The right of publicity – which varies widely by state – is well-known to extent to names and images of them, but according to Cornell Law School’s Legal Information Institute, it may also extend to “other recognizable aspects of one’s persona,” depending on the state. For instance, courts in California, where Fashion Nova is headquartered, have held that drawings, if they are sufficiently detailed, can constitute a “likeness,” and even a robot, if it is detailed enough for an individual to “reasonably determine” that the it depicts the specific plaintiff in the case – as the Ninth Circuit Court of Appeals determined in the Vanna White v. Samsung Electronics America case – can give rise to right of publicity violations.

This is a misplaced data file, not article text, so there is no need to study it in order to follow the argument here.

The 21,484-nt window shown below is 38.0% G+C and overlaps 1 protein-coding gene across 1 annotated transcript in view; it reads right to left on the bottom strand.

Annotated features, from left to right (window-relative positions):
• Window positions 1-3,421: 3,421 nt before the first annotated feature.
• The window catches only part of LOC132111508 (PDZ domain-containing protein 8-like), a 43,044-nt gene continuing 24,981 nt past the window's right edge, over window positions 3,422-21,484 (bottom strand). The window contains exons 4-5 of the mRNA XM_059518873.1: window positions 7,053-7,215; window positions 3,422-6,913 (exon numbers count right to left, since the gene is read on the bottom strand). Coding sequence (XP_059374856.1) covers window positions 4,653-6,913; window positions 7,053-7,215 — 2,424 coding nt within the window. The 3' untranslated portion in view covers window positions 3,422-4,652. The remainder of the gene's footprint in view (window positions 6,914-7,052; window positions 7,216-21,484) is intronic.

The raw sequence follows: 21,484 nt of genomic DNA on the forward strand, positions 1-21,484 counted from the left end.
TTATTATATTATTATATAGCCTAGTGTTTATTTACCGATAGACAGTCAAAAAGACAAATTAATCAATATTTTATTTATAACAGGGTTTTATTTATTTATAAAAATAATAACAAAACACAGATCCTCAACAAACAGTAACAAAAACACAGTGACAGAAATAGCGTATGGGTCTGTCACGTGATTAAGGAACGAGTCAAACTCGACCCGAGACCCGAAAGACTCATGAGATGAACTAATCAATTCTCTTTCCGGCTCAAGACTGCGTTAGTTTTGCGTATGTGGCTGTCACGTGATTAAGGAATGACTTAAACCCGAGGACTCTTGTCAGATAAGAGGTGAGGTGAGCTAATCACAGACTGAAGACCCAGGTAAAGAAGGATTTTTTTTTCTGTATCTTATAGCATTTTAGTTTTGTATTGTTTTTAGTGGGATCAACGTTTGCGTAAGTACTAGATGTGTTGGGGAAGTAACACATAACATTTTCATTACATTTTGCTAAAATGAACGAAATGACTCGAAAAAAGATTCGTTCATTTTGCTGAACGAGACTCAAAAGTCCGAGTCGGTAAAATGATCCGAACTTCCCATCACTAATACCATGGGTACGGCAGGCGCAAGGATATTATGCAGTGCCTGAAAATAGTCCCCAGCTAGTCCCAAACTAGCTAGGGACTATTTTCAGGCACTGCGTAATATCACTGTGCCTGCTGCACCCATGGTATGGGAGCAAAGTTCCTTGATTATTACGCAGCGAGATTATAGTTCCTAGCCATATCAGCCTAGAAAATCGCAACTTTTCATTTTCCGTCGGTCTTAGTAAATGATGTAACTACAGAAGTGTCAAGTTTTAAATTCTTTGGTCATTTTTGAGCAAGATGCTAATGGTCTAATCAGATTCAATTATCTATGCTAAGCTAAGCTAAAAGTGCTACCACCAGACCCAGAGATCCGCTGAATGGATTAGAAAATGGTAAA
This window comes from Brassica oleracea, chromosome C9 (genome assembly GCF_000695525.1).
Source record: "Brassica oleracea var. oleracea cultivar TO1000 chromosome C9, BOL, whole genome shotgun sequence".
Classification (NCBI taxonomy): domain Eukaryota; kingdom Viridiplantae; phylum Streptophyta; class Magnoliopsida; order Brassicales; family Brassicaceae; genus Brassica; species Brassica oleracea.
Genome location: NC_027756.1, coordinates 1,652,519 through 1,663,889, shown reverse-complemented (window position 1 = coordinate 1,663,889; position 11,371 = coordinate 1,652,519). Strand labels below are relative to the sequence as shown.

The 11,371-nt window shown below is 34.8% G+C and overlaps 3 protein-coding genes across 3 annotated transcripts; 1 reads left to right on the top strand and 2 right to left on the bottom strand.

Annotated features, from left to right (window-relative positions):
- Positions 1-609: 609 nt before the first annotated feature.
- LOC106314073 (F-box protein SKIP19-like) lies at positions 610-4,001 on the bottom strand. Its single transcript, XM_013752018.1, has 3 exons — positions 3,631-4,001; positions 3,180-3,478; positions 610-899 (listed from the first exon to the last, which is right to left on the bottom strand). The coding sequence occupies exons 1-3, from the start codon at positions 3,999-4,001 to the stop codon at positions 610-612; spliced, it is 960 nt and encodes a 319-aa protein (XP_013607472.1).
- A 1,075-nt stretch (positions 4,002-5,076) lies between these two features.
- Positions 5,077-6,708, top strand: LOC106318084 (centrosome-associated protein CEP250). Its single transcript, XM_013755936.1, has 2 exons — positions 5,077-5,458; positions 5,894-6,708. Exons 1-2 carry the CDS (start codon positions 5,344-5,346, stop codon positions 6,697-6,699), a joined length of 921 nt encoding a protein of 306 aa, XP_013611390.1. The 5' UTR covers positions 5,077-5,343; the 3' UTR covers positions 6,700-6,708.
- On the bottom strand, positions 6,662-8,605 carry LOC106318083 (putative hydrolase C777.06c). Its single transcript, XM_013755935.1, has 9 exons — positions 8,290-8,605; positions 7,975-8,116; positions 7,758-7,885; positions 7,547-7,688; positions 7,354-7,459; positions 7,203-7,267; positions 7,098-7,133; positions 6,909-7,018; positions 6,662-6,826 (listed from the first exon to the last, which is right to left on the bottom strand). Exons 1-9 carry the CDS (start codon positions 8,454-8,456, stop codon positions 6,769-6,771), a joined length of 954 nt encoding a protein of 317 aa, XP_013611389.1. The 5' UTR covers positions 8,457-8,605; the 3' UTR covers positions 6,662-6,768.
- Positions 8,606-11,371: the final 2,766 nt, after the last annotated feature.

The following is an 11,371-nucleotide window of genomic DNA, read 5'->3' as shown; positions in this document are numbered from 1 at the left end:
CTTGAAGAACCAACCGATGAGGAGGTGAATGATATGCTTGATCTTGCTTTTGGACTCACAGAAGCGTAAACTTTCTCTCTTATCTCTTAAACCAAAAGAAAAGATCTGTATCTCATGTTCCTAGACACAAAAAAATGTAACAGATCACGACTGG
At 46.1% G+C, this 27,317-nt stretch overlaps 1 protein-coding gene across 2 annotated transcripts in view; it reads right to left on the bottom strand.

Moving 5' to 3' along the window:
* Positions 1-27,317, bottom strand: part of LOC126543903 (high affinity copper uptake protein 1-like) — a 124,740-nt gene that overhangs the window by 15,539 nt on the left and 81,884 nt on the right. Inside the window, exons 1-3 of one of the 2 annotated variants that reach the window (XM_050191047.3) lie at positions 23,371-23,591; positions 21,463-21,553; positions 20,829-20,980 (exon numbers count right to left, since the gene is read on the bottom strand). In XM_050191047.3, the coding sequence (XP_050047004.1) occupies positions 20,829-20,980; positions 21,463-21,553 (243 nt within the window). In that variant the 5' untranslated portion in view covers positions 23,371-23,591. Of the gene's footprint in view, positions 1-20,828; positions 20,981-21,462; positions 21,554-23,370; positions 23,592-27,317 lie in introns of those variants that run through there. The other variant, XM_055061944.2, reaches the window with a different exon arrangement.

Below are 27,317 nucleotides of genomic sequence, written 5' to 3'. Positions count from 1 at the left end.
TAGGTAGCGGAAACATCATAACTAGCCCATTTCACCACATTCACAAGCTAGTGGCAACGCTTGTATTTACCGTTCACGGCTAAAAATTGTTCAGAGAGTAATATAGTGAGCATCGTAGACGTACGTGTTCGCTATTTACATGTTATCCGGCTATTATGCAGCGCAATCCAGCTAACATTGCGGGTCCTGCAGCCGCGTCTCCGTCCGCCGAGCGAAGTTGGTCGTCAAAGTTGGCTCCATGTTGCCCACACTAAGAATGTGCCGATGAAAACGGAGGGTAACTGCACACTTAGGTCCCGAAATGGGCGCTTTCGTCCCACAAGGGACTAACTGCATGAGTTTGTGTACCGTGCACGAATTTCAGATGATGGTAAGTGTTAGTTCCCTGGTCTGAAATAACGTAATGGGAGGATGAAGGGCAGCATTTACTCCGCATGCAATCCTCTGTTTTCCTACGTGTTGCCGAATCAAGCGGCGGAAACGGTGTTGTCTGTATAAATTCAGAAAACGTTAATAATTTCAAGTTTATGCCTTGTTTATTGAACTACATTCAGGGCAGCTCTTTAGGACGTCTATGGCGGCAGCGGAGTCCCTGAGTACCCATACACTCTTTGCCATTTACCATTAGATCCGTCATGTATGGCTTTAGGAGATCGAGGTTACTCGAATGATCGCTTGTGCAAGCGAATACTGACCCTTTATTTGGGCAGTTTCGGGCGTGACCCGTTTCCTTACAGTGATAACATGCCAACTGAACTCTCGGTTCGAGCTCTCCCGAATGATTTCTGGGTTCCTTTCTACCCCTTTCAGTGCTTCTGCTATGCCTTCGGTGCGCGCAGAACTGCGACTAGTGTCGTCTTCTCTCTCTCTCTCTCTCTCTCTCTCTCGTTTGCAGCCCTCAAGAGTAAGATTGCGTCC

But could the same be true for an outfit? In other words, could an individual’s truly “iconic” outfit amount to being part of her likeness, and thus, would the sale of the outfit in costume form amount to a violation of an individual’s right of publicity?
While famous outfits have not traditionally been the source of much right of publicity litigation, at least two cases – both in New York courts – have made mention of attire. In the 1979 right of publicity case that descendants of actors Stanley Laurel and Oliver Hardy brought against Worldvision Enterprises for allegedly impersonating the Laurel and Hardy characters in a pilot and proposed television series, the court held the television company’s use of the characters violated a previously issued injunction which prohibited it from impersonating Laurel and Hardy’s “physical likeness or appearances, costumes and mannerisms, and/or the simulation of their voices, for advertising or commercial purposes.” The key there being “costumes.”